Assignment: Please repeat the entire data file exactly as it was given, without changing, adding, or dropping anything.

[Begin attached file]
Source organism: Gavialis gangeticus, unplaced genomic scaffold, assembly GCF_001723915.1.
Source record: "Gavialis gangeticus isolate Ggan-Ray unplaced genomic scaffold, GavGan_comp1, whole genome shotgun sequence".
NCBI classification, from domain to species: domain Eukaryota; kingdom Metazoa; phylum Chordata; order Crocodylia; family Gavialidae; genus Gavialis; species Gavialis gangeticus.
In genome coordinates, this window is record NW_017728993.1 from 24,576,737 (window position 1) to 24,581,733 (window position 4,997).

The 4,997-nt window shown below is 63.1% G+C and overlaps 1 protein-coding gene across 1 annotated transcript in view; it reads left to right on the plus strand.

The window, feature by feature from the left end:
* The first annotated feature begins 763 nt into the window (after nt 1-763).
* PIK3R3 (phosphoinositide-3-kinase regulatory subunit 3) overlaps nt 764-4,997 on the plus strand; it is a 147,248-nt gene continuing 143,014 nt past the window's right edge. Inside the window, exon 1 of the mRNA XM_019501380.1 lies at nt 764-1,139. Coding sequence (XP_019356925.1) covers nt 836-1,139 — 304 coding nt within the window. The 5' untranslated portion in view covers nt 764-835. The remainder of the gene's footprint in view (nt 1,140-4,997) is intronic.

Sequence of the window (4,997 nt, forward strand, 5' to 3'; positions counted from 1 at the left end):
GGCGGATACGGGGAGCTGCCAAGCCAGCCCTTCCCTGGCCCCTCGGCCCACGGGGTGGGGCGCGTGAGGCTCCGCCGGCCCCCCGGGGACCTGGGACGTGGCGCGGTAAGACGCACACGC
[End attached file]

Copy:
Source organism: Gavialis gangeticus, unplaced genomic scaffold, assembly GCF_001723915.1.
Source record: "Gavialis gangeticus isolate Ggan-Ray unplaced genomic scaffold, GavGan_comp1, whole genome shotgun sequence".
NCBI classification, from domain to species: domain Eukaryota; kingdom Metazoa; phylum Chordata; order Crocodylia; family Gavialidae; genus Gavialis; species Gavialis gangeticus.
In genome coordinates, this window is record NW_017728993.1 from 24,576,737 (window position 1) to 24,581,733 (window position 4,997).

The 4,997-nt window shown below is 63.1% G+C and overlaps 1 protein-coding gene across 1 annotated transcript in view; it reads left to right on the plus strand.

The window, feature by feature from the left end:
* The first annotated feature begins 763 nt into the window (after nt 1-763).
* PIK3R3 (phosphoinositide-3-kinase regulatory subunit 3) overlaps nt 764-4,997 on the plus strand; it is a 147,248-nt gene continuing 143,014 nt past the window's right edge. Inside the window, exon 1 of the mRNA XM_019501380.1 lies at nt 764-1,139. Coding sequence (XP_019356925.1) covers nt 836-1,139 — 304 coding nt within the window. The 5' untranslated portion in view covers nt 764-835. The remainder of the gene's footprint in view (nt 1,140-4,997) is intronic.

Sequence of the window (4,997 nt, forward strand, 5' to 3'; positions counted from 1 at the left end):
GGCGGATACGGGGAGCTGCCAAGCCAGCCCTTCCCTGGCCCCTCGGCCCACGGGGTGGGGCGCGTGAGGCTCCGCCGGCCCCCCGGGGACCTGGGACGTGGCGCGGTAAGACGCACACGC